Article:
The LAB: A conversation about developing talent in Scotland

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The Urbanism programme at A&DS recently contributed to The Lab, a two day seminar on developing creative talent in Scotland, funded by Creative Scotland, and produced by Nicola Turner (NT Creative Arts Ltd) and Suzy Glass (Trigger) with support from Shift.

The event focused on the idea of how creative talent is developed and sustained as a resource in Scotland, to make things, to shape things, to engage people in doing things. This is the idea about talent, in its broadest sense, as part of building up a confident culture for change . In this context, participants and presenters were invited to consider two broad questions:

The aim of the event was to host an open forum for discussion about ideas for a sustainable future for talent development and opportunities for talent in Scotland.

Lab addressed four themes central to the issue of developing talent:

  • Failure: what do we mean by failure and how is it useful as a learning process in talent development?
  • Context: what are the opportunities and challenges shaping talent development in Scotland?
  • Diversity: what are the different types of creative talent and how are they best developed?
  • Resources: what investments, financial, emotional and other are necessary to enable talent to prosper?

Diarmaid Lawlor presented on the theme of Context. This drew in issues of how people with skills in the creative sector, who may not have paid opportunities are a key part of the talent ecology of Scotland. This is a massive resource pool whose ambition, ideas and energy can have significant impact on the social and economic challenges in Scottish places in creative ways. The challenge is to create platforms to move from this recognition of the potential into the realities of shaping real opportunities.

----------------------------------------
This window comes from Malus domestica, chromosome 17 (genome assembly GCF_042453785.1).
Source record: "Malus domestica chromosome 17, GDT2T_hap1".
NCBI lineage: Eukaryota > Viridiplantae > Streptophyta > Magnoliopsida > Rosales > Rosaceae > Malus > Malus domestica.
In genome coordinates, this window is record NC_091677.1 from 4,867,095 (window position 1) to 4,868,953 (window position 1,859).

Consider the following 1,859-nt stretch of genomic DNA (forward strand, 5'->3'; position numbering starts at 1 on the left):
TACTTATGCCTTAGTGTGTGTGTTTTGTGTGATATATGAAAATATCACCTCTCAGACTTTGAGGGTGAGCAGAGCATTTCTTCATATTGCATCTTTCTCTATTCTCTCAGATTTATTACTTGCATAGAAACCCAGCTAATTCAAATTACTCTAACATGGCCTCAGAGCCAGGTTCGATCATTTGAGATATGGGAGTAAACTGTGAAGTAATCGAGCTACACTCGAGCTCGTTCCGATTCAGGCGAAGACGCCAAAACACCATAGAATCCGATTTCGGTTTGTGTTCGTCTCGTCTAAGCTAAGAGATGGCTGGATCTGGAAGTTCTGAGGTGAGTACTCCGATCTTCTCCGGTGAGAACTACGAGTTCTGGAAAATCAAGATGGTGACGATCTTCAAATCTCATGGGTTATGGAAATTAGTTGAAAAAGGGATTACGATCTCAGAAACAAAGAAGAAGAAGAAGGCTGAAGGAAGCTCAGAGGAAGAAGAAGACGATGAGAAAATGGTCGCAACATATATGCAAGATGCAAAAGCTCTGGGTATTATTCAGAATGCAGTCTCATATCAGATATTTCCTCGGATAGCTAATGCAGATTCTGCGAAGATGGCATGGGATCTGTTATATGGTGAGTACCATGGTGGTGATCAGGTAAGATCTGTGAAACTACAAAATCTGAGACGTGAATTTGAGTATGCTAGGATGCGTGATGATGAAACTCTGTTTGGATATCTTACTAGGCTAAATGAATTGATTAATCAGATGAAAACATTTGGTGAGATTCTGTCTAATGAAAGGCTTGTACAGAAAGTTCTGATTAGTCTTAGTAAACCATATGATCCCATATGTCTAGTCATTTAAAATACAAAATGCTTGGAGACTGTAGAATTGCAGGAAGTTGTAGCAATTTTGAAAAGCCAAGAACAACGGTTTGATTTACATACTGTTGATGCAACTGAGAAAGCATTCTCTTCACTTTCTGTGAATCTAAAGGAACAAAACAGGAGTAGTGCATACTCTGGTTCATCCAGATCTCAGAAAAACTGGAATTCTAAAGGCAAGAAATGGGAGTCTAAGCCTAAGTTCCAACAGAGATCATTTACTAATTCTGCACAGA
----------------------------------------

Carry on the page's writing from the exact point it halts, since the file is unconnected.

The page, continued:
As part of this discussion, Diarmaid talked about trends in the nature of work, drawing on research by 00/: on the importance of knowledge and importance of communities of interest, and the idea that people sharing space and ideas remains a key idea to impact.

Referencing work by Dr. Harry Burns, in health, two key themes emerge in the presentation as necessary to sustaining talent, talented people and the use of talent to achieve impact on current contexts: address lonliness i.e create places where people can connect, and create pathways ie create opportunities to link people with ideas to opportunities. This kind of thinking underpins approaches like Learning towns where the whole town is seen as a way of delivering Curriculum for Excellence.

Learning towns is about sharing of existing physical assets and buildings in towns for learning, but it is also about connecting learners with as many communities as possible in that place as part of their learning journey. Hosting this set of ideas requires creative approaches to learning, teaching, spaces and production. In short, it needs creativity and talent, resources we can nourish for impacts we can achieve to address the challenges of the contexts we face.

A webpage of resources from the event has been created and is available to view here. It contains podcasts of presentations, video interviews and tweet discussions about the key themes


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